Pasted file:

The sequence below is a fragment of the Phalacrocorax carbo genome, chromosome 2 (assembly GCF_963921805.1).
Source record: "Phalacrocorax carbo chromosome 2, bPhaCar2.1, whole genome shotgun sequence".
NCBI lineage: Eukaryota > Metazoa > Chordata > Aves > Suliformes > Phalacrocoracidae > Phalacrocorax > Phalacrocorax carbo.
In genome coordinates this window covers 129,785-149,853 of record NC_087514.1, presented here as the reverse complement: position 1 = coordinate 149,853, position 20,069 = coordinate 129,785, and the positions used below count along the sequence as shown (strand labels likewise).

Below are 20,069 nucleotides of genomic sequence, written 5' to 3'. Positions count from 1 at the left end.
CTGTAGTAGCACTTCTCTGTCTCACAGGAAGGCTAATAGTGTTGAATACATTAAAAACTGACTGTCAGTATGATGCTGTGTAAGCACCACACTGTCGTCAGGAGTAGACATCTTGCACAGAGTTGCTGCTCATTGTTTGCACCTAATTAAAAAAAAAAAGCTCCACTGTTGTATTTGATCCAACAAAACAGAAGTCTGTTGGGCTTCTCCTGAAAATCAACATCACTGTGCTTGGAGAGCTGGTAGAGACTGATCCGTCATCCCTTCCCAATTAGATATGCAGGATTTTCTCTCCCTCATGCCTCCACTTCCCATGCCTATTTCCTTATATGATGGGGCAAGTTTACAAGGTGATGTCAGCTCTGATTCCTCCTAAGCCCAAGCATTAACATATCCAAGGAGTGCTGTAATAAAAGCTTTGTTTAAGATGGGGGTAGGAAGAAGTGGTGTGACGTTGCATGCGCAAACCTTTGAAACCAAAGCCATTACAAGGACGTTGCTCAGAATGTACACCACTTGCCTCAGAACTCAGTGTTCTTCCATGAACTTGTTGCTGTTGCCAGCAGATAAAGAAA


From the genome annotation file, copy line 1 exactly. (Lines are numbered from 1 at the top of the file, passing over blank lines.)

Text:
The sequence below is a fragment of the Phalacrocorax carbo genome, chromosome 2 (assembly GCF_963921805.1).